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Monday, November 05, 2007

Personal Profiles Not About Facebook

Tim O'Reilly is partially right when discussing the need for open applications to access Facebook profiles (riffing on Mark Cuban).

We do need standard open access for anyone -- friends or advertisers -- to access the information about us online. But it is wrong to assume that Facebook should be the starting point.

Despite its current position as the "it" social networking company, we shouldn't assume the Facebook profiles will continue to be the most important description of individuals online. I say we go further and get Google, MySpace, Facebook et al to agree on a common format for storing personal profile information. This platform-agnostic data would include links to all social networking profiles and set the permissions for releasing information.

Advertisers would be able to create much more targeted ads if they had this information, and individuals would be able to blacklist any advertiser who abused the privilege. The ad industry could set guidelines for access to this data to prevent the inevitable ne'er do wells.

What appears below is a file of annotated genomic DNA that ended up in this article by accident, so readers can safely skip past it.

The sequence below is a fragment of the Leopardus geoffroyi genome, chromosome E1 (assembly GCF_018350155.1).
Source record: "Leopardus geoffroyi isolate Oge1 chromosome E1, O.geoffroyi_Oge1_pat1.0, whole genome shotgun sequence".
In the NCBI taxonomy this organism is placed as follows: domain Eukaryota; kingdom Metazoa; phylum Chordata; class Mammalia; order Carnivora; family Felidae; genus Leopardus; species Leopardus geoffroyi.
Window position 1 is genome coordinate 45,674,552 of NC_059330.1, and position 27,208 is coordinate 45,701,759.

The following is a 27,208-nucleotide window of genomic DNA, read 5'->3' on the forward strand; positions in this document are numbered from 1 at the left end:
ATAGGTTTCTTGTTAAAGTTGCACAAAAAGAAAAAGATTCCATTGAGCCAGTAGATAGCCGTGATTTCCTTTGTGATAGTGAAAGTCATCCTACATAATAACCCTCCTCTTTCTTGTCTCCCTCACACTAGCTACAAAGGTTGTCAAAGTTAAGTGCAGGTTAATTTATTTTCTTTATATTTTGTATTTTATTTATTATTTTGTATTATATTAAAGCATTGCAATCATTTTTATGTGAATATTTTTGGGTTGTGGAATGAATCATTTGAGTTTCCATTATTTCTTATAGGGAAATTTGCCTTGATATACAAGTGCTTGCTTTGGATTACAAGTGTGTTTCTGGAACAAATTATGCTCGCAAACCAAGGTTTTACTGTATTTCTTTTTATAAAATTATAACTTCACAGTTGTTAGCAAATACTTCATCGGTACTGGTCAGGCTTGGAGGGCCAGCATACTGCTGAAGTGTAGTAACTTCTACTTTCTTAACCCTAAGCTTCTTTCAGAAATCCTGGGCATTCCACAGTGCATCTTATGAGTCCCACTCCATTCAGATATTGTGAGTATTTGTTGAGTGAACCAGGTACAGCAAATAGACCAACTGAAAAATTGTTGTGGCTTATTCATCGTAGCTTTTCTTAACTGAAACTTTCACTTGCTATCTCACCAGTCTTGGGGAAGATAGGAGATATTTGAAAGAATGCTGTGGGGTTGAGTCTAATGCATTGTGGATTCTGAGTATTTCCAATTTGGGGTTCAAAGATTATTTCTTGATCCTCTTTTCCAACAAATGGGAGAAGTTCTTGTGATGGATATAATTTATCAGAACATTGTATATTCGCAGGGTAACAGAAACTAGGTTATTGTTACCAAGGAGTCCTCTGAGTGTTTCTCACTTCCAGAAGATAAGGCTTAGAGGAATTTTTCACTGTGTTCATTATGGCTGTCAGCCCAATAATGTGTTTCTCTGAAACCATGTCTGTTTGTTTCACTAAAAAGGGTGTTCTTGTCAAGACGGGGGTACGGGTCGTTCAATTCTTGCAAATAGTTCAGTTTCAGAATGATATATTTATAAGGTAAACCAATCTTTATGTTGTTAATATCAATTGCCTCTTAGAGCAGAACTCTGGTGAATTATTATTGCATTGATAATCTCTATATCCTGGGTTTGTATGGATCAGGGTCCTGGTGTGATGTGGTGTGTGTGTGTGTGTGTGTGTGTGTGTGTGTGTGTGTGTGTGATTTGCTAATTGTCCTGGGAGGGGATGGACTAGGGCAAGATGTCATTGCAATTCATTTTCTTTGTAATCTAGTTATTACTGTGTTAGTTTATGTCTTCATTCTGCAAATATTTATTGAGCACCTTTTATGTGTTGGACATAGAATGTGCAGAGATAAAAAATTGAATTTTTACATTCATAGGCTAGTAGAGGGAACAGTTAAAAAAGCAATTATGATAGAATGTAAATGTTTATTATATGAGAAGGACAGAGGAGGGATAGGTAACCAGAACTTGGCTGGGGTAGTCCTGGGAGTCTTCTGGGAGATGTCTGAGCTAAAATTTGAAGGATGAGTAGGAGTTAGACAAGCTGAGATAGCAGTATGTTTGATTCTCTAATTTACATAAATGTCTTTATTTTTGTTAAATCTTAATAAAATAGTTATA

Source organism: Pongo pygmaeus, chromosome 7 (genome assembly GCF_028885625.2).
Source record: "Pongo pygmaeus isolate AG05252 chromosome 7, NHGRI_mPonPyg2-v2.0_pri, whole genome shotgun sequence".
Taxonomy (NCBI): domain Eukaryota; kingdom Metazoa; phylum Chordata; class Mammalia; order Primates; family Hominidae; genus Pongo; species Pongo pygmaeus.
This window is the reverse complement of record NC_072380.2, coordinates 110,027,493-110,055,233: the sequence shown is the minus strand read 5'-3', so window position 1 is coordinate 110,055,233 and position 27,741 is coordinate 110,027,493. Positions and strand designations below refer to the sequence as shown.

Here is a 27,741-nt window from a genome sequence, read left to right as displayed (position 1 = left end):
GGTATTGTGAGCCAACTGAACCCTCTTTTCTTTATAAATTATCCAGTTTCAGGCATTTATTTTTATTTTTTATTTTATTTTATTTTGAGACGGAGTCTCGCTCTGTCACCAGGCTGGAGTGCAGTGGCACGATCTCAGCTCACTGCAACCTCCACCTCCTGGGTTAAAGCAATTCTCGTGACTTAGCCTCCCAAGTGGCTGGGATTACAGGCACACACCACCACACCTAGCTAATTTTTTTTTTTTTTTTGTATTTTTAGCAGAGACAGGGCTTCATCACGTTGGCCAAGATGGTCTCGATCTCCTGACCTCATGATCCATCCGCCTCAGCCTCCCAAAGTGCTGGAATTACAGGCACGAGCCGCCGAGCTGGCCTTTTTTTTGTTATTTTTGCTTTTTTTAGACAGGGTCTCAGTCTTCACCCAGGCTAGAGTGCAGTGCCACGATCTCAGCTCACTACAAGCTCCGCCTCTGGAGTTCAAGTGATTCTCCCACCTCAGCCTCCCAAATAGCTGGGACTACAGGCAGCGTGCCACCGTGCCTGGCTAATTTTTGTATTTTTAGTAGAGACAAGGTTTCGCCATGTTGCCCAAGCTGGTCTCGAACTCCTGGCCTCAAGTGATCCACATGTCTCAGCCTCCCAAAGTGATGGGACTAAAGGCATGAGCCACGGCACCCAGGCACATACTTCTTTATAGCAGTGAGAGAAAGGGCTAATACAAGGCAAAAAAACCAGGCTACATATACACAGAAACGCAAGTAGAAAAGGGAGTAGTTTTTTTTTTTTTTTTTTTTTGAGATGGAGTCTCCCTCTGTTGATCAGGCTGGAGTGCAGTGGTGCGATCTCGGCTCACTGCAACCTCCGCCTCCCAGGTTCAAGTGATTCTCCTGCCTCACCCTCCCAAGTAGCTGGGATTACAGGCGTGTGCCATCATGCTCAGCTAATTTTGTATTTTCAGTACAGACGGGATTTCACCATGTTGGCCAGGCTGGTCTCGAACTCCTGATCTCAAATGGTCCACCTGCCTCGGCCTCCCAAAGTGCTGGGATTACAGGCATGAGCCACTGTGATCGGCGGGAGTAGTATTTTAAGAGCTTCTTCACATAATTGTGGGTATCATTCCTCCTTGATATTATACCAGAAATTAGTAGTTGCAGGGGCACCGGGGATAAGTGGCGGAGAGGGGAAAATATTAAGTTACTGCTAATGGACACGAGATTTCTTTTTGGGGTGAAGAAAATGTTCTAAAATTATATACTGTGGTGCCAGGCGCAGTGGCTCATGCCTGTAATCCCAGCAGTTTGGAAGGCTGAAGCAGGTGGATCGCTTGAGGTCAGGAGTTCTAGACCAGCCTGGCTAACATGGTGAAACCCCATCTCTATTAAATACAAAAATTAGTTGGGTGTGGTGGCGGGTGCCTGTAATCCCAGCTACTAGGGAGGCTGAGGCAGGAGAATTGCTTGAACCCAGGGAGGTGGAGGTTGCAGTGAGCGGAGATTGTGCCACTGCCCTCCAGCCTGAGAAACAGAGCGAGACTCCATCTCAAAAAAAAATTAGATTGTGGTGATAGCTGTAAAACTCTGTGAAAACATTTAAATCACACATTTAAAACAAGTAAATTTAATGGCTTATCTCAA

I'd be willing to tell advertisers my basic demographic information if they promise never to put ads in front of me or my email for dating services or feminine hygiene.  Let's let all of our social networks have access so that applications can be tailored to us, and allow us to control what advertisers can know.

By John Gartner at 09:41 AM | Comments (0)

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